"As economists put a price tag on sky-high body mass indexes," Reuters reports, "policymakers as well as the private sector are mobilizing to find solutions to the obesity epidemic." The story lumps together all sorts of obesity-related costs, without regard to who pays them or why. It worries that people have to buy more gasoline to transport their bloated bodies, for instance, and it says the lower wages earned by obese women amount to "a $76 weekly obesity tax," although these costs are borne by fat people themselves and therefore hardly count as externalities justifying government intervention. Reuters likewise counts the cost to employers of obesity-related absenteeism and "presenteeism" (reduced productivity), although businesses can take such costs into account when deciding whom to employ and how much to pay them (which could help explain the relatively low wages of obese workers). But mainly Reuters worries about obesity-related medical costs, citing a recent study that puts them at $190 billion a year in the United States, more than twice as high as previously estimated.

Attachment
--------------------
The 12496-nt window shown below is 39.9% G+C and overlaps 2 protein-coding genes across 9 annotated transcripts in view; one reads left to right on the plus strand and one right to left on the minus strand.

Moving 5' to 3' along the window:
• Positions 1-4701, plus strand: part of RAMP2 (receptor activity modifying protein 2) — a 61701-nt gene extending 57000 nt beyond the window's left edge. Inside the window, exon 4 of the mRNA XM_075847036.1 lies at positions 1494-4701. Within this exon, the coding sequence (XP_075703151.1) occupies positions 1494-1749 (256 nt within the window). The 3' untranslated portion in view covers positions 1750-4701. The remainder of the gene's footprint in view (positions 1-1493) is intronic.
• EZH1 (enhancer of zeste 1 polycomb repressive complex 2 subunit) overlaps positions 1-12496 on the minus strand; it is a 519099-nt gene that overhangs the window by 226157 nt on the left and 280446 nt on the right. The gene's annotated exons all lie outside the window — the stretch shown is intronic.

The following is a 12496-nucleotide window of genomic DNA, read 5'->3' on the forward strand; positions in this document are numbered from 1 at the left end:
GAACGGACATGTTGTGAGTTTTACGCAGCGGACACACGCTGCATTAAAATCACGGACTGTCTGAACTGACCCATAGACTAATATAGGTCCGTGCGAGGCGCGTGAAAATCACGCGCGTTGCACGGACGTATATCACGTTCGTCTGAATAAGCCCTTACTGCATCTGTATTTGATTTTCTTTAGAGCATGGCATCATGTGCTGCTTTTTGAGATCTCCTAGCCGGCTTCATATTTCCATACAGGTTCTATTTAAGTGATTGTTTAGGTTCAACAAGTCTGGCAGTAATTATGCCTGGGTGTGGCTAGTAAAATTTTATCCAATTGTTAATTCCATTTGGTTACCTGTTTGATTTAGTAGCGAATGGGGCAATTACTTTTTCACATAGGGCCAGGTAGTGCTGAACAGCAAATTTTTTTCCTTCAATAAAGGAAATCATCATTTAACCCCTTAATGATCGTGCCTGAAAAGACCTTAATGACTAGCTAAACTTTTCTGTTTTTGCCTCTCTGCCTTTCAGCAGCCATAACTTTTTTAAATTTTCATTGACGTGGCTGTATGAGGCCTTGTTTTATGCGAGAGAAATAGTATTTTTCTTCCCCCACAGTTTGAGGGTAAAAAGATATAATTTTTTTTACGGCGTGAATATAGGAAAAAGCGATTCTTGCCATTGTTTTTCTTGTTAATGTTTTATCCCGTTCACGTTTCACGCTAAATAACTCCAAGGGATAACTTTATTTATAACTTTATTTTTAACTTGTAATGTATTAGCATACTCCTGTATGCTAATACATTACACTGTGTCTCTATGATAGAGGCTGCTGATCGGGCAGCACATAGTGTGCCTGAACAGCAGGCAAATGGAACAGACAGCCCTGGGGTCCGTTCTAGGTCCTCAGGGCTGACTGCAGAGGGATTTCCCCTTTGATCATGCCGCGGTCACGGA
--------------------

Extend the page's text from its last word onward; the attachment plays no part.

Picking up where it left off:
That study, reported in the January issue of the Journal of Health Economics, is based on the same data source as the earlier estimate (which comes from research led by Duke University health economist Eric Finkelstein): the Medical Expenditure Panel Survey. But instead of the body-mass index (BMI) reported for each adult, the authors, Cornell economists John Cawley and Chad Meyerhoefer, used the BMI of the subject's oldest biological child, on the theory that respondents would be less apt to understate their children's weights than their own (or their spouses). Since "there is a strong genetic component to weight," Cawley and Meyerhoefer reasoned, children's BMIs should be a good indicator of their parents' BMIs. They also hoped this indirect measure would control for the possibility that people gain weight "after suffering an injury or chronic depression," which would lead to a noncausal association between obesity and health care spending. Cawley and Meyerhoefer say their approach identifies "the causal effect of obesity," as opposed to earlier studies, which gave us only "the association of obesity with medical care costs."